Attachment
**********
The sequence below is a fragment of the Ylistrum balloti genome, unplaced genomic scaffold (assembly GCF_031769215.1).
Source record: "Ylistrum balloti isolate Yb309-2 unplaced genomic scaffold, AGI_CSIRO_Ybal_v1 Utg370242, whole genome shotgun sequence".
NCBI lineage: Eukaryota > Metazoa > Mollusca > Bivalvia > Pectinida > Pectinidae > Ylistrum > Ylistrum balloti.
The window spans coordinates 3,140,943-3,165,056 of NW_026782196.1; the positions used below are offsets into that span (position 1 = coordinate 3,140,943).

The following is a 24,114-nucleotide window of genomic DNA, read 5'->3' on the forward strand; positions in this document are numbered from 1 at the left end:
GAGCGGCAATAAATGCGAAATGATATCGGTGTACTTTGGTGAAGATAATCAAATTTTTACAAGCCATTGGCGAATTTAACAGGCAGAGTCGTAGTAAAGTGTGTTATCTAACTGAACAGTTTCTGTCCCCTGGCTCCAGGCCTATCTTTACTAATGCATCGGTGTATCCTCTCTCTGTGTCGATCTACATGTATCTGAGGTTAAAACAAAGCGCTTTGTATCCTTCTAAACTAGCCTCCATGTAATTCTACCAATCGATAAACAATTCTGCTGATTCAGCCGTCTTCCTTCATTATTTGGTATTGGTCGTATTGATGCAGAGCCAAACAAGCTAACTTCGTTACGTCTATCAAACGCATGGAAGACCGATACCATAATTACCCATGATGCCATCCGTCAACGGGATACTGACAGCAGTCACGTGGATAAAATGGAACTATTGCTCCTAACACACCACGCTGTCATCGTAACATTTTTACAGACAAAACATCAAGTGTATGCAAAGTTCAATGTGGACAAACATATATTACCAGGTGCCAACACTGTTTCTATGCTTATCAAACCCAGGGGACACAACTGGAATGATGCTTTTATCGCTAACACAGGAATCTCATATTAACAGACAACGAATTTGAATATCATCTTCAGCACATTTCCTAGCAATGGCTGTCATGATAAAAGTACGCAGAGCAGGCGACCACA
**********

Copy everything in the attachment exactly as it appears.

The sequence below is a fragment of the Ylistrum balloti genome, unplaced genomic scaffold (assembly GCF_031769215.1).
Source record: "Ylistrum balloti isolate Yb309-2 unplaced genomic scaffold, AGI_CSIRO_Ybal_v1 Utg370242, whole genome shotgun sequence".
NCBI lineage: Eukaryota > Metazoa > Mollusca > Bivalvia > Pectinida > Pectinidae > Ylistrum > Ylistrum balloti.
The window spans coordinates 3,140,943-3,165,056 of NW_026782196.1; the positions used below are offsets into that span (position 1 = coordinate 3,140,943).

The following is a 24,114-nucleotide window of genomic DNA, read 5'->3' on the forward strand; positions in this document are numbered from 1 at the left end:
GAGCGGCAATAAATGCGAAATGATATCGGTGTACTTTGGTGAAGATAATCAAATTTTTACAAGCCATTGGCGAATTTAACAGGCAGAGTCGTAGTAAAGTGTGTTATCTAACTGAACAGTTTCTGTCCCCTGGCTCCAGGCCTATCTTTACTAATGCATCGGTGTATCCTCTCTCTGTGTCGATCTACATGTATCTGAGGTTAAAACAAAGCGCTTTGTATCCTTCTAAACTAGCCTCCATGTAATTCTACCAATCGATAAACAATTCTGCTGATTCAGCCGTCTTCCTTCATTATTTGGTATTGGTCGTATTGATGCAGAGCCAAACAAGCTAACTTCGTTACGTCTATCAAACGCATGGAAGACCGATACCATAATTACCCATGATGCCATCCGTCAACGGGATACTGACAGCAGTCACGTGGATAAAATGGAACTATTGCTCCTAACACACCACGCTGTCATCGTAACATTTTTACAGACAAAACATCAAGTGTATGCAAAGTTCAATGTGGACAAACATATATTACCAGGTGCCAACACTGTTTCTATGCTTATCAAACCCAGGGGACACAACTGGAATGATGCTTTTATCGCTAACACAGGAATCTCATATTAACAGACAACGAATTTGAATATCATCTTCAGCACATTTCCTAGCAATGGCTGTCATGATAAAAGTACGCAGAGCAGGCGACCACA